Monthly Archives: April 2009

Marketing Science (Journal)

As I said in the Heavy Lifting post, I think the Web Analytics community is becoming increasingly insular and should be paying more attention to what is going on outside the echo chamber in Marketing Measurement.  I also think the next major leaps forward in #wa are likely to come from examining best practices in other areas of Marketing Measurement and figuring out how they apply to the web.

For example, did you even know there is a peer-reviewed journal called Marketing Science, which calls itself “the premier journal focusing on empirical and theoretical quantitative research in marketing”?

Whoa, say what?

This journal is published by the Institute for Operations Research and the Management Sciences, and articles are the work of premiere researchers in visitor and customer behavior from the best known institutions around the world.  In case you didn’t know, “peer-reviewed” means a bunch of these researchers (not including the authors, of course) have to agree that what you say in your article is logical based on the data, and that any testing you carried out adhered to the most stringent protocols – sampling, stats, test construction, all of it.

And, most mind-blowing of all, they show you the actual math right in the article – the data, variables, formulas, graphs – that lead to the conclusions they formulate in the studies.  You know, like this:

Continue reading Marketing Science (Journal)

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Online Ads are Navigation

Open your mind for a minute.

What if what the media / agency complex has been telling you all along about online advertising is not really true.  What if Advertising  – from the end user (visitor) perspective – performs a fundamentally different job online than it does offline?  What if the entire game is different than you think it is?  Might that explain why it’s so difficult to get any agreement on the value of online advertising?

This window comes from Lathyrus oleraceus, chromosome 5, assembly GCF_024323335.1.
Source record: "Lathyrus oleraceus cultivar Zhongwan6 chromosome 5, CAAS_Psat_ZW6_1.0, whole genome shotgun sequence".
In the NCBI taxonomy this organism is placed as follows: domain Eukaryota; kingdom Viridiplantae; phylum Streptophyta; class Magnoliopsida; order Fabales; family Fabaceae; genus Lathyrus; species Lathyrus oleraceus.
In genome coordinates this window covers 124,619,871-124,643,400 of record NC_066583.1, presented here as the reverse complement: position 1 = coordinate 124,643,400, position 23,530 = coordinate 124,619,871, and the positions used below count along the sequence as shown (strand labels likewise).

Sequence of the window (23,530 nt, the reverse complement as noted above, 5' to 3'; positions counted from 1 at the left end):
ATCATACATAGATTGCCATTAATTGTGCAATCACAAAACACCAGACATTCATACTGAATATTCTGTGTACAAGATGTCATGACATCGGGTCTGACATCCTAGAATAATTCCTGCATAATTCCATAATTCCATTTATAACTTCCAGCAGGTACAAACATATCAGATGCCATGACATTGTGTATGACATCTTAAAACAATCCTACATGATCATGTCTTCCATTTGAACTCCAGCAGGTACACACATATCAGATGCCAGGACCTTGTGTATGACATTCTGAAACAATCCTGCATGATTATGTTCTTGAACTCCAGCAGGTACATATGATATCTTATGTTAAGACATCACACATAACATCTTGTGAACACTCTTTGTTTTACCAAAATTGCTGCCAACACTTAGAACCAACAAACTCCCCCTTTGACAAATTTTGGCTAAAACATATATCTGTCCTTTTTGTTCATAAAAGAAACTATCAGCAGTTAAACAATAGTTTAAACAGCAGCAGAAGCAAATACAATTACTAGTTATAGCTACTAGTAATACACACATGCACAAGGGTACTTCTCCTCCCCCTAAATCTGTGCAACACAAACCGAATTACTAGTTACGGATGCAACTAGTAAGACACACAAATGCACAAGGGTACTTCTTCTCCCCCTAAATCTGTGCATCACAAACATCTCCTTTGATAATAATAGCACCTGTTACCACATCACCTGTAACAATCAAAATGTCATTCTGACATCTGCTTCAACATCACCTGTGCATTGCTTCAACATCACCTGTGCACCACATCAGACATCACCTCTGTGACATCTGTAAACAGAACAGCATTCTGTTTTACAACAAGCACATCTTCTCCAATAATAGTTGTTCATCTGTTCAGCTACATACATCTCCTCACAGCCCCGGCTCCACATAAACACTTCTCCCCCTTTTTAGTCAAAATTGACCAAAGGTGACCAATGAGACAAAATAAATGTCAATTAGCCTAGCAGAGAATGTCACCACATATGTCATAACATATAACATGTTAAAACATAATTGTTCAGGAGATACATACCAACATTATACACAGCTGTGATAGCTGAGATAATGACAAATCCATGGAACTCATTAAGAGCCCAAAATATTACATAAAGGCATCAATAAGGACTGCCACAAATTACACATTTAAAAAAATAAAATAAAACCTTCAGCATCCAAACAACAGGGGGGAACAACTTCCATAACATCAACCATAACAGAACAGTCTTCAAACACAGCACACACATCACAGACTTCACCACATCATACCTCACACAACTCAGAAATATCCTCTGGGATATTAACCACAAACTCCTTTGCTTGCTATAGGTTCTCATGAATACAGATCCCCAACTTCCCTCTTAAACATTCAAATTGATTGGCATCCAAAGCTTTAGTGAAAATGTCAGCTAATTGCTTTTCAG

Please bear with me; see if this makes any sense to you.

Offline, it’s important that you remember an ad.  That’s because you are rarely in a position to take advantage of or act on the ad when you are exposed to it – unless you are sitting in front of a computer.  Awareness, Recall, all those nice measurements the offliners do are important for offline Advertising, because the job of offline Advertising is get you to remember it so you can Act on the Advertising when you are in a position to do so.

Online, you can immediately investigate the products or services advertised, get 3rd party opinions, and so forth.  You can convert Awareness to Intent and Desire in a matter of moments, if not take Action as well –  if you are interested in what is being Advertised.

The fundamental answer to every question you have about online advertising might be really simple, if you think this way:

Online Ads are Navigation

They are not Advertising, in the traditional sense of offline Advertising.

Content sources serve the role of traditional Advertising online.

Not the ad itself.

Online, the Web Site is the Ad.

Continue reading Online Ads are Navigation

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Marketing Jump Ball

Marketing Accountability.

Brand is what you do, not what you say

Marketing Alignment.

Here are 3 free webinars you might want to take advantage of.  You might not agree with these opinions, but hey, it’s a good idea to get out of the echo chamber once and awhile, don’t you think?  Try these online sessions for a little brain stretching: